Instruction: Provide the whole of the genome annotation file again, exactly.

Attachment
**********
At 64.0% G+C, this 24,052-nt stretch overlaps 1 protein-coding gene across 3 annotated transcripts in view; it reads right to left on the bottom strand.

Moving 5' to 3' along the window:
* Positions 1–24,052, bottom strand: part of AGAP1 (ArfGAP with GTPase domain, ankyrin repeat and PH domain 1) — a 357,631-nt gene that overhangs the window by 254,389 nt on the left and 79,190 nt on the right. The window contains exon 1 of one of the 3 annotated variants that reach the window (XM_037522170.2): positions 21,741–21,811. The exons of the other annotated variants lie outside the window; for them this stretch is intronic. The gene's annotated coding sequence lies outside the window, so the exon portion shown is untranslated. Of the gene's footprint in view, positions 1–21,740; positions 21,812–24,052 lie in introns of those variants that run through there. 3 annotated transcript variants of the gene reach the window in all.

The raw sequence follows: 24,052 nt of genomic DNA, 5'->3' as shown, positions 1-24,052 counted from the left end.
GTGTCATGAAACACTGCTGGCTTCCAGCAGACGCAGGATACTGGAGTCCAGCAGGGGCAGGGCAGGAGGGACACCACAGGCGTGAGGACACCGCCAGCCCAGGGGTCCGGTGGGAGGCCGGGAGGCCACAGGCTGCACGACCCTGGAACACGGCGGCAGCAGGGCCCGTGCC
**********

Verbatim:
At 64.0% G+C, this 24,052-nt stretch overlaps 1 protein-coding gene across 3 annotated transcripts in view; it reads right to left on the bottom strand.

Moving 5' to 3' along the window:
* Positions 1–24,052, bottom strand: part of AGAP1 (ArfGAP with GTPase domain, ankyrin repeat and PH domain 1) — a 357,631-nt gene that overhangs the window by 254,389 nt on the left and 79,190 nt on the right. The window contains exon 1 of one of the 3 annotated variants that reach the window (XM_037522170.2): positions 21,741–21,811. The exons of the other annotated variants lie outside the window; for them this stretch is intronic. The gene's annotated coding sequence lies outside the window, so the exon portion shown is untranslated. Of the gene's footprint in view, positions 1–21,740; positions 21,812–24,052 lie in introns of those variants that run through there. 3 annotated transcript variants of the gene reach the window in all.

The raw sequence follows: 24,052 nt of genomic DNA, 5'->3' as shown, positions 1-24,052 counted from the left end.
GTGTCATGAAACACTGCTGGCTTCCAGCAGACGCAGGATACTGGAGTCCAGCAGGGGCAGGGCAGGAGGGACACCACAGGCGTGAGGACACCGCCAGCCCAGGGGTCCGGTGGGAGGCCGGGAGGCCACAGGCTGCACGACCCTGGAACACGGCGGCAGCAGGGCCCGTGCC